Donepezil Hydrochloride (E2020) and Other Acetylcholinesterase Inhibitors

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Abstract:

A wide range of evidence shows that acetylcholinesterase (AChE) inhibitors can interfere with the progression of Alzheimer disease (AD). The successful development of these compounds was based on a well-accepted theory that the decline in cognitive and mental functions associated with AD is related to the loss of cortical cholinergic neurotransmission. The earliest known AChE inhibitors, namely, physostigmine and tacrine, showed modest improvement in the cognitive function of Alzheimers patients. However, clinical studies show that physostigmine has poor oral activity, brain penetration and pharmacokinetic parameters while tacrine has hepatotoxic liability. Studies were then focused on finding a new type of acetylcholinesterase inhibitor that would overcome the disadvantages of these two compounds. Donepezil hydrochloride inaugurates a new class of AChE inhibitors with longer and more selective action with manageable adverse effects. Currently, there are about 19 new Alzheimers drugs in various phases of clinical development.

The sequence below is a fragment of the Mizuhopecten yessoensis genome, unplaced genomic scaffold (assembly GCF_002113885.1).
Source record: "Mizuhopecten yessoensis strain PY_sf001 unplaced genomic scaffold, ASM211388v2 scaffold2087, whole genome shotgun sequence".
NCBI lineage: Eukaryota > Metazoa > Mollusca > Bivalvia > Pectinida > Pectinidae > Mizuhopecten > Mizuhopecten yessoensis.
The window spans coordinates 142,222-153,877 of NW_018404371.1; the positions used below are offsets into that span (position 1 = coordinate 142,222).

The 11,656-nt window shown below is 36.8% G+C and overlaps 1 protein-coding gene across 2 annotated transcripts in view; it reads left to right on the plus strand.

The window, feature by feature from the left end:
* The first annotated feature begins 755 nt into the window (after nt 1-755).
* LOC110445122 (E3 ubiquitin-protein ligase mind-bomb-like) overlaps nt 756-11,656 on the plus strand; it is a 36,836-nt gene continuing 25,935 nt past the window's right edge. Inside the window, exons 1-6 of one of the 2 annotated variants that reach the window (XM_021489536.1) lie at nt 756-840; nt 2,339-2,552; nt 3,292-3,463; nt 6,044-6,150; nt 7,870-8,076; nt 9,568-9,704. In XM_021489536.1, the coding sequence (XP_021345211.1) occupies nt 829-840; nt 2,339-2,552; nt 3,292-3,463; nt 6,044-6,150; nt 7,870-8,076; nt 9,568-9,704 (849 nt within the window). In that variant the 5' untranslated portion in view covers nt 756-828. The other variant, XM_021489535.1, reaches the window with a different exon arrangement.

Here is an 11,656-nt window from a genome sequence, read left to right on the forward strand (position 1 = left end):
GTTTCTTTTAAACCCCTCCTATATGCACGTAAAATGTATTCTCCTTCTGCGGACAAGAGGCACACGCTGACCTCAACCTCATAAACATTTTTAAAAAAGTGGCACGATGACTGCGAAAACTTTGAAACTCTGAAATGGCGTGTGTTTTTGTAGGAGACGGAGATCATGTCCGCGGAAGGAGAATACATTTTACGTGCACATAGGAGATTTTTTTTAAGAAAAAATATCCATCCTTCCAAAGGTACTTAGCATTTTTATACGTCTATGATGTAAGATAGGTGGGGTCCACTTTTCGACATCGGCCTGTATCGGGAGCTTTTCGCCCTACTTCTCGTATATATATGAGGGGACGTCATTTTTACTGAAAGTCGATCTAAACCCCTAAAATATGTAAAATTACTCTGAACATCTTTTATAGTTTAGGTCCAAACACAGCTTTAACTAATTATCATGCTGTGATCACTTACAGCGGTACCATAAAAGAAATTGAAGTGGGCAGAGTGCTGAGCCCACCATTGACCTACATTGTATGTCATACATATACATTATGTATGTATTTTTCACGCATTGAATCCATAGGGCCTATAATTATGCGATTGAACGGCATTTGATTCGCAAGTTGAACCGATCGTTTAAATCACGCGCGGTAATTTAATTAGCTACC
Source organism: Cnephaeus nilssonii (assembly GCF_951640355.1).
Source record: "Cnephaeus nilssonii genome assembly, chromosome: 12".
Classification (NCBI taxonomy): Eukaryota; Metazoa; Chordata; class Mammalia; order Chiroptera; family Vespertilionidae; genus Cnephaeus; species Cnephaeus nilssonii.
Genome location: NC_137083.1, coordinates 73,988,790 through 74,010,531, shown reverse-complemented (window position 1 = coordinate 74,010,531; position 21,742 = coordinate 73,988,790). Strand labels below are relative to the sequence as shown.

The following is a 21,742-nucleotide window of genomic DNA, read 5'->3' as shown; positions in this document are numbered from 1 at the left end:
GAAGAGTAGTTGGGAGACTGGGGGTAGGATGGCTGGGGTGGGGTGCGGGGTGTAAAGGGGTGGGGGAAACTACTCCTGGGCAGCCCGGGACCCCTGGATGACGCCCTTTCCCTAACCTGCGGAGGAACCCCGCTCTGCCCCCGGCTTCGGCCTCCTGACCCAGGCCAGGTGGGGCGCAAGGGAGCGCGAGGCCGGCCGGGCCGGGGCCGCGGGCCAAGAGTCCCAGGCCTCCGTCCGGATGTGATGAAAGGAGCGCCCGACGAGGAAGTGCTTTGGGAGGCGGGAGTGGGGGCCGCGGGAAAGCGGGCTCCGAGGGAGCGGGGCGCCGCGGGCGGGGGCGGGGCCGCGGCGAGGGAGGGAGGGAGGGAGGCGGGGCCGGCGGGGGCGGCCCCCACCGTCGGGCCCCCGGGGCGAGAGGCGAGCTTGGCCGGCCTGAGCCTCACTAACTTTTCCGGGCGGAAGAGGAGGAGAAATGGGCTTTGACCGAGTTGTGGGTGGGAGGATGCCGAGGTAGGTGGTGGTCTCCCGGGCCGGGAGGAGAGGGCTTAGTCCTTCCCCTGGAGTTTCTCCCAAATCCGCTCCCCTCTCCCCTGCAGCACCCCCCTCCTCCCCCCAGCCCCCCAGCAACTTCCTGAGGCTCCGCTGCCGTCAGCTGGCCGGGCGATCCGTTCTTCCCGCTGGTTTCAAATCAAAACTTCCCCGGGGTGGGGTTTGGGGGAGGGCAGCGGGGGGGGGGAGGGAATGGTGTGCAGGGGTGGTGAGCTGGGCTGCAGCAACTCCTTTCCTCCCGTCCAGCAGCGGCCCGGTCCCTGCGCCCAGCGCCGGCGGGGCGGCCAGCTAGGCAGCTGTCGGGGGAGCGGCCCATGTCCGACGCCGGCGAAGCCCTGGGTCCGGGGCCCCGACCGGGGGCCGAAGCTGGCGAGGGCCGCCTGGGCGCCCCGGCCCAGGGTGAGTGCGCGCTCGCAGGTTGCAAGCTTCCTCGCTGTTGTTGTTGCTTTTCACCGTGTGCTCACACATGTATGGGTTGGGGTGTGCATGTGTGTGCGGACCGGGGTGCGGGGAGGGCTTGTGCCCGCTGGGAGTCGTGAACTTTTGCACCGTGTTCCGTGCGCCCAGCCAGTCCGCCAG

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  • Current Medicinal Chemistry covers all the latest and outstanding developments in medicinal chemistry and rational drug design. Each issue contains a series of timely in-depth reviews written by leaders in the field covering a range of the current topics in medicinal chemistry. Current Medicinal Chemistry is an essential journal for every medicinal chemist who wishes to be kept informed and up-to-date with the latest and most important developments.
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